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Last updated: 1/25/2017
Home / Gallery Tour 1 / Gallery News / Gallery Tour 2 / Artists

Jane Freilicher (American, 1924): Poet of Intimacy. Original Prints

Jennifer Bartlett, Lynda Benglis, Louise Bourgeois, Jonna Rae Brinkman, Louisa Chase, Chryssa / Sue Coe, Susan Crile,
Lesley Dill, Helen Frankenthaler, Jane Freilicher, Nancy Graves, Harmony Hammond, Judy Chicago,
Anita Jung, Elaine de Kooning, Joyce Kozloff, Lee Krasner, Karen Kunc, Ellen Lanyon, Georgia Marsh, Suzanne McClelland,
Phyllis McGibbon, Joan Mitchell, Elizabeth Murray, Judith Murray, Louise Nevelson, Judy Pfaff,
Jaune Quick-to-see Smith, Joan Root, Susan Rothenberg, Betye Saar, Niki de St. Phalle, Hollis Sigler, Kiki Smith,
Joan Snyder, Pat Steir, May Stevens, Dorothea Tanning, and Emmi Whitehorse

Womanshow 2006
As Peter Schjeldahl noted in a review of a retrospective of Jane Freilicher's works at the National Academy of Design, "The poet John Ashbery once remarked [that] 'from the moment that lefe cannot be one continual orgasm, real happiness is impossible and pleasant surprise is promoted to the front rank of the emotions.' He might have been talking about the art of Jane Freilicher, who has been a good friend of his for half a century. Sensual ardor damped down by ironic resignation is something that Freilicher's paintings share with Ashbery's paintings. Both induce an urbane and intellectual pleasure. . . . Freilicher, whose landscapes and cityscapes haven't been in fashion for even a moment of her long career, has a narrower expressive range [than John Ashbery's poems "whose meaning is anybody's guess"], and she works in a medium in which there is no obligation to make paraphrasable sense. Still, she is a wonderful absurdly underrated painter" ("Chez Jane," The New Yorker, 9/2/0002).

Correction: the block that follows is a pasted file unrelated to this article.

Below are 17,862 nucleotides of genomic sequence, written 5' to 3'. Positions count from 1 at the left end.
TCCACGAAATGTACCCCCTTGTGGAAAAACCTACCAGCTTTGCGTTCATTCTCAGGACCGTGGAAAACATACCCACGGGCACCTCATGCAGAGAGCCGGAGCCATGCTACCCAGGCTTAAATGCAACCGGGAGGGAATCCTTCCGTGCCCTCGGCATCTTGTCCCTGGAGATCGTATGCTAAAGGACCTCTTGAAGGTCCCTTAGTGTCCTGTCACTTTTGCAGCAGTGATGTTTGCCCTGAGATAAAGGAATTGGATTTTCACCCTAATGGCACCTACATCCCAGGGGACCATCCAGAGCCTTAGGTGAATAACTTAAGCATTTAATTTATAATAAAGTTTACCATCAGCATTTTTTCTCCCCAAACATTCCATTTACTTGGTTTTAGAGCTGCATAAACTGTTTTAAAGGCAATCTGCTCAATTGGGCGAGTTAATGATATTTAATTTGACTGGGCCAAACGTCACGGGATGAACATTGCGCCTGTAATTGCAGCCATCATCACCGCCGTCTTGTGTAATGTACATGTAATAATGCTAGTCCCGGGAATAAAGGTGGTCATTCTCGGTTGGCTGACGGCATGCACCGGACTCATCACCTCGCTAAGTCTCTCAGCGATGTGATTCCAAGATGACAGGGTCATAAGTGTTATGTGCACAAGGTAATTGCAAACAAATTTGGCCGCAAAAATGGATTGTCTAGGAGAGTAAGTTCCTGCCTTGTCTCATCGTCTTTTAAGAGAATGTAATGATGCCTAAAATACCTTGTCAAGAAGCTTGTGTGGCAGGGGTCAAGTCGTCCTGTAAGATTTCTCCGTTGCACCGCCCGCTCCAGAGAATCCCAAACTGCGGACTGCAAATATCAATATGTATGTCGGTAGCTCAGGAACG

Freilicher became acquainted with Larry Rivers (who was inspired to try painting after watching her sketch during rehersals of a jazz group led by her husband Jack in which Rivers played tenor sax). In 1947, both Freilicher and Rivers studied with Hans Hofmann in New York and Provincetown and Freilicher embarked upon a life as a serious painter. During 1948-49, she studied at Columbia University with the art critic and historian Meyer Schapiro and received and MA, giving her a means of supporting herself as a teacher while she practised her vocation as a painter. Freilicher soon found herself part of a group that included her neighbor Kenneth Koch, his fellow-poets John Ashbery, Frank O'Hara, and James Schuyler as well as the painters Fairfield Porter, Michael Goldberg, Joan Mitchell, Grace Hartigan, and Alex Katz. Stylistically distinct, these frends enjoyed each other's works and encouraged each other. As Freilicher told Klaus Kertess, "My poet friends didn't influence me directly with their work, but there was a sympathetic vibration, a natural syntax—a lack of pomposity or heavy symbolism—and something in their sensibility I felt an affinity for. Maybe it had something to do with intimism, an intimate kind of expression" (Kertess, 22-23). Like two of the painters she studied intently in the late 1940s, Pierre Bonnard and Edouard Vuillard, Freilicher became a poet of the intimate, personal view of the world. In 1952, she had the first of many solo exhibitions at the Tibor de Nagy Gallery; in the following years her works began appearing in exhibtions at the Whitney Museum, the Museum of Modern Art, the Metropolitan Museum of Art, and many other museums. In 2003, she was awarded the Edwin Palmer Memorial Prize at the 178th Annual Exhibition of the National Academy of Design and honored with a lifetime achievement award from the Academy at their annual gala.

Selected Bibliography: John Ashbery, Jane Freilicher (NY: Fischbach Gallery, 1995); Robert Doty, ed. Jane Freilicher Paintings (Manchester NH: Currier Gallery of Art, 1986; the catalogue of a traveling museum retrospective that showed at the Currier Gallery in Manchester NH, the Parrish Art Museum in Southampton NY, the Contemporary Arts Musem in Houston TX, and the Marian Koogler McNay Art Museum in San Antonio TX. It also contained essyas by John Ashbery, Linda L. Cathcart, and John Yau); Klaus Kertess, Jane Freilicher (NY: Abrams, 2004, with an introduction by John Ashbery).
Still Life. Original lithograph, 1984. 175 signed & numbered impressions of which 25 were reserved for contributors (including Richard Avedon, Jim Dine, Willem de Kooning, Elaine de Kooning, Alex Katz, R. B. Kitaj, and Larry Rivers) to a deluxe edition of John Ashbery's Self-Portrait in a Convex Mirror. Still lifes represent a mjaor portion of her work and many of them can be seen in Klaus Kertess' study. Image size: 387mm diameter. Price: $1700.

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